During WWDC, a preview of all Apple operating systems will be released. In September comes IOS, Watch OS and TV OS. Later in October or November, this year’s major Mac OS update will finally be launched, followed by regular bug fixes and security updates for the rest of the year, before it’s time to showcase new features at the next WWDC.
Or yes, at least we’re used to seeing Apple’s different operating systems updated during the year.
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But lately, something has happened.
IOS 15 was released without one of its biggest news, Shareplay. It took until iOS 15.1. Mac OS Monterey was released without one of the most impressive Mac news in recent years, Universal Control.
It lets you move the pointer to another Mac or iPad next to it, and use the same keyboard. Slightly ingenious for those who often have several Macs or maybe a Mac and Ipad next to each other on the desktop.
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But we can be without that for a while longer. There is not even a launch date for the long-awaited function.
These are just two examples of new features that have been delayed until a later, often undefined time. Many other times, features first introduced at WWDC have been delayed to both .2 and -3 versions, sometimes even later than that.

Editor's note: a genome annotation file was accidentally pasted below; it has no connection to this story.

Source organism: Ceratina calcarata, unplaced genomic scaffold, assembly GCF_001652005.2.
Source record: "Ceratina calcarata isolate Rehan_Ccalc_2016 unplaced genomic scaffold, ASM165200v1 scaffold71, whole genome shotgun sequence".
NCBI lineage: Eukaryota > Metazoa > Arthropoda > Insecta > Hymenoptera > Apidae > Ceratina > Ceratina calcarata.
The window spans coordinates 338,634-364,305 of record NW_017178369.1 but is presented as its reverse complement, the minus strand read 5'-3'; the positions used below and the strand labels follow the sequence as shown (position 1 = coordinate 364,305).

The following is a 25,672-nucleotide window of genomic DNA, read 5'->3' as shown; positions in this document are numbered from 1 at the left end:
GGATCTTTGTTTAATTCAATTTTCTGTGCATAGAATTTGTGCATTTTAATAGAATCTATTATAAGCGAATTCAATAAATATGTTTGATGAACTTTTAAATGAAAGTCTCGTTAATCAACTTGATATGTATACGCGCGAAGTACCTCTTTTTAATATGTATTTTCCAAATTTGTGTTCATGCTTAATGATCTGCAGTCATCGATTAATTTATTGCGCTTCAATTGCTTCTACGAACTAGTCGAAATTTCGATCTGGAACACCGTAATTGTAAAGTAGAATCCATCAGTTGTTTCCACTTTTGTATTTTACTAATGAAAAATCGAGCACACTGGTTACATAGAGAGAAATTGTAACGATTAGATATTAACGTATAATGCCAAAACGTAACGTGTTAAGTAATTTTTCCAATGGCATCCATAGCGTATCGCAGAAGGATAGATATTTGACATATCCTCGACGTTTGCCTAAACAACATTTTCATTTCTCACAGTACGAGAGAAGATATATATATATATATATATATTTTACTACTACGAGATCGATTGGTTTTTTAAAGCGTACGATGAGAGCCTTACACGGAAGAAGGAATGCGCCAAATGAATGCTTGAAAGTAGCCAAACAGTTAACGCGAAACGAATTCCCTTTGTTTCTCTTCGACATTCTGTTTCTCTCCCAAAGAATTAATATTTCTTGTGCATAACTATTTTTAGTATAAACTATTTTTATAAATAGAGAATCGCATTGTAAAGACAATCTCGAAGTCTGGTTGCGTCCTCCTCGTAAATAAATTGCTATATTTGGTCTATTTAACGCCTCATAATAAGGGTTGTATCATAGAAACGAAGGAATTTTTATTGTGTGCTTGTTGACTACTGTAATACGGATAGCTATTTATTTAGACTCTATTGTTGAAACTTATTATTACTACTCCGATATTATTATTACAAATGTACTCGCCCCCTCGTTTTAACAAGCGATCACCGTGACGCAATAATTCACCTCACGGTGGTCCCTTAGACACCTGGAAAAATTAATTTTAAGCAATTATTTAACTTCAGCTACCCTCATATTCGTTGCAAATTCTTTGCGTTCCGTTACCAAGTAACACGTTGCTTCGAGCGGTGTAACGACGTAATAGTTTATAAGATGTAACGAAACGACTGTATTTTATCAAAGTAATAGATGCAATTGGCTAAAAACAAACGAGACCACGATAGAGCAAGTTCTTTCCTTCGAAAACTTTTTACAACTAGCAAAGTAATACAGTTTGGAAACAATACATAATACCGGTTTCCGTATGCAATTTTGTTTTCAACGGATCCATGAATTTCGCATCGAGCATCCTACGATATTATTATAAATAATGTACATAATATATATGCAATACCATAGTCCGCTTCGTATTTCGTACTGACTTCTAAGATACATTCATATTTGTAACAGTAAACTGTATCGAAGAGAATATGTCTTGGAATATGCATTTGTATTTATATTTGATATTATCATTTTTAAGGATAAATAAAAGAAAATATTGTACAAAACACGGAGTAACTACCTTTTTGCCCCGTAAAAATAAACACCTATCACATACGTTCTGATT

Of course, it’s better to wait to launch news, than to rush to launch something that is not yet ready. Anger over something that does not work is worse than eagerly waiting for something good.
Apple updates seem to be getting more and more complex lately. Universal Control is just one such example. Apple’s Child Safety Initiative another. At least as complex, but perhaps less technical and more socially difficult to navigate.
In addition, Apple no longer has just one or two different operating systems to maintain, but at least five if we count Mac OS, IOS, Watch OS, TV OS and Homepod OS as different platforms that should all get their fair share of attention, maintenance and innovation.
Constant delays do not inspire confidence. Therefore, it would be better if Apple themselves embraced these new, widespread updates. Skip giving a time window if it is difficult to say when the function can actually be completed. Better to wait too long, than to be disappointed in something that does not work.
And maybe it’s not so crazy either with more news throughout the year, instead of a big lump in the fall. In any case, that seems to be what we will get used to in the future.